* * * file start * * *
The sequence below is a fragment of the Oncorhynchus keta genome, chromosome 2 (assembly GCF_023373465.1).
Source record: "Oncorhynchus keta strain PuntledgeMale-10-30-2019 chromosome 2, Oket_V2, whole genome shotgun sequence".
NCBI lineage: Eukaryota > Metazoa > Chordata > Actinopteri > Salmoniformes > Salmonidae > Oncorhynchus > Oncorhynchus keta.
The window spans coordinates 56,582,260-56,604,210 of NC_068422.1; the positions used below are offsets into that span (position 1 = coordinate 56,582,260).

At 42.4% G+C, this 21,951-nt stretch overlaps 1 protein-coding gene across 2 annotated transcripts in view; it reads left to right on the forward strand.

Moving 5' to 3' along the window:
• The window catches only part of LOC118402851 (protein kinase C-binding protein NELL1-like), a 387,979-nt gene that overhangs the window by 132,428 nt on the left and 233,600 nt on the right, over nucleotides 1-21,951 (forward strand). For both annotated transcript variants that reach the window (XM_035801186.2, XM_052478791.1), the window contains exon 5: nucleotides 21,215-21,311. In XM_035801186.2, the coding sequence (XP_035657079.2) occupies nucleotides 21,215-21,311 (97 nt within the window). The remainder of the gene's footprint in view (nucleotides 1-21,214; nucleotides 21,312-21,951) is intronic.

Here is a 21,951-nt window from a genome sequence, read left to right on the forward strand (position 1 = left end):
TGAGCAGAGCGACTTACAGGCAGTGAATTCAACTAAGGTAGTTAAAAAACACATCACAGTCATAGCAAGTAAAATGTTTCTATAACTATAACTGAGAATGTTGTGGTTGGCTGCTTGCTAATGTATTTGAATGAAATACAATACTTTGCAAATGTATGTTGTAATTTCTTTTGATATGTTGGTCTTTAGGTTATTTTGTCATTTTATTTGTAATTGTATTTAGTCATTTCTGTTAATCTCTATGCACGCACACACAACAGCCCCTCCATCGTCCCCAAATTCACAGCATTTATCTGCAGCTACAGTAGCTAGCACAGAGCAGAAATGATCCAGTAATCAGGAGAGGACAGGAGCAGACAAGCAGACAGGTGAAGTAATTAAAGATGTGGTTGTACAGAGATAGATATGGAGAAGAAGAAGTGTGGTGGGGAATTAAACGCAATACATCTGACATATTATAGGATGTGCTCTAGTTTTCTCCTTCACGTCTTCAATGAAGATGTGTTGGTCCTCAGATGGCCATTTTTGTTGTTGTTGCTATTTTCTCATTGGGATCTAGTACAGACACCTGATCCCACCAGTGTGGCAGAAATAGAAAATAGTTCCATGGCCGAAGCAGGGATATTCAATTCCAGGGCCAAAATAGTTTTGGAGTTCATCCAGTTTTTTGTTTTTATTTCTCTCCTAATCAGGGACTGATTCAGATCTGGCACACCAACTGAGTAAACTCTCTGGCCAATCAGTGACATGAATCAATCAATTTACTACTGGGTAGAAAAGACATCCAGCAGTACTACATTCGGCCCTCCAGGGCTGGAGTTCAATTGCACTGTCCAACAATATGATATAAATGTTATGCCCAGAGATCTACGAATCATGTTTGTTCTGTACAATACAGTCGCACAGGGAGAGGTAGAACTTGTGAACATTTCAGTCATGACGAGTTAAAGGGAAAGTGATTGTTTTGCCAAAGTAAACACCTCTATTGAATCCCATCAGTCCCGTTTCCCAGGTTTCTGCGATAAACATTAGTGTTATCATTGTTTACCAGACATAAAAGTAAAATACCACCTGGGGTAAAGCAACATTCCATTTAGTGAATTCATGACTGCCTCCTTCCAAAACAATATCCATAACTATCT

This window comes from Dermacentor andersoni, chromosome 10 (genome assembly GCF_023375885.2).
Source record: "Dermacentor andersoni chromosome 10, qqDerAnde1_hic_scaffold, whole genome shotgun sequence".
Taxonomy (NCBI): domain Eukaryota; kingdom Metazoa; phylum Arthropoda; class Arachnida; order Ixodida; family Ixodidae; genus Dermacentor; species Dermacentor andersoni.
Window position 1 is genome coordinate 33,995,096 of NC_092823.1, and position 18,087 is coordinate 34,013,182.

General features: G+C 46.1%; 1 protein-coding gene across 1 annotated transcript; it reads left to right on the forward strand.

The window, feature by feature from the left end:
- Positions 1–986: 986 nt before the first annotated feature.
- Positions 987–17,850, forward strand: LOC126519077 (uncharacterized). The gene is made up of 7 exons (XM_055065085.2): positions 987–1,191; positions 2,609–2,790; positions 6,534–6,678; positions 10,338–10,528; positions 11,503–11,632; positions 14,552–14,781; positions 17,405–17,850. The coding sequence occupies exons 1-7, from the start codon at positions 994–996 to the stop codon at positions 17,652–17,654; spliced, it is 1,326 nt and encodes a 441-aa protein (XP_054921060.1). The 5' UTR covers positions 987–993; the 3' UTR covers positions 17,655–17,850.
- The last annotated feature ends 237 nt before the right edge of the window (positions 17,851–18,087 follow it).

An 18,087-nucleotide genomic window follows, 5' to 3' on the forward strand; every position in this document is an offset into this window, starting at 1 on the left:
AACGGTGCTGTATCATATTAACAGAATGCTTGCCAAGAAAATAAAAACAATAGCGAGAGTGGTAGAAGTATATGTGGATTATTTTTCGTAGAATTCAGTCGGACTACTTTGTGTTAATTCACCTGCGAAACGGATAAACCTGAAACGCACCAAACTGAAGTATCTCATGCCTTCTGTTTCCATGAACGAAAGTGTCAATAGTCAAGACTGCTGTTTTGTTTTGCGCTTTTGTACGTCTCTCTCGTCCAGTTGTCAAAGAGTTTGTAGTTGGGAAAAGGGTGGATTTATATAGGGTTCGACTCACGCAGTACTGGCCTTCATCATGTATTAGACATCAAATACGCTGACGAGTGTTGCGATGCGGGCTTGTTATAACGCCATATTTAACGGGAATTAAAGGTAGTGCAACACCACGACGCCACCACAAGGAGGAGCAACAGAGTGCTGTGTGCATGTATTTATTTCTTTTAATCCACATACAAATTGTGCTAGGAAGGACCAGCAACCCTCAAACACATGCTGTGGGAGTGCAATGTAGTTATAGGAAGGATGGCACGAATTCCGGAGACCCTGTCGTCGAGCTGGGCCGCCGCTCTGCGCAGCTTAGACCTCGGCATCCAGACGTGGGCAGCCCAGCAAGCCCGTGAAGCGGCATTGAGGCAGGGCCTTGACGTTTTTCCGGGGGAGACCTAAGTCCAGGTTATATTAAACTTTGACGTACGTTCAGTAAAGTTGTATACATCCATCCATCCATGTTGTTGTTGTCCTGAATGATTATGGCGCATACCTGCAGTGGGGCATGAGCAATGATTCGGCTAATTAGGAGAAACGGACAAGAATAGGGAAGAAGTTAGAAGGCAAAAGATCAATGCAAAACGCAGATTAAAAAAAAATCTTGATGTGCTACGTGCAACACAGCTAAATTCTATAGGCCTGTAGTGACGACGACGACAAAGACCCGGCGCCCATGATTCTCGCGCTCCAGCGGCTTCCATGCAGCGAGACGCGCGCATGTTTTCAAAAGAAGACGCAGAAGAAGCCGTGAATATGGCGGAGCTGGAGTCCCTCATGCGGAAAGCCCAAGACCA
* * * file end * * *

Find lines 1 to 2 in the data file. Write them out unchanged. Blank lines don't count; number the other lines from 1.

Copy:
The sequence below is a fragment of the Oncorhynchus keta genome, chromosome 2 (assembly GCF_023373465.1).
Source record: "Oncorhynchus keta strain PuntledgeMale-10-30-2019 chromosome 2, Oket_V2, whole genome shotgun sequence".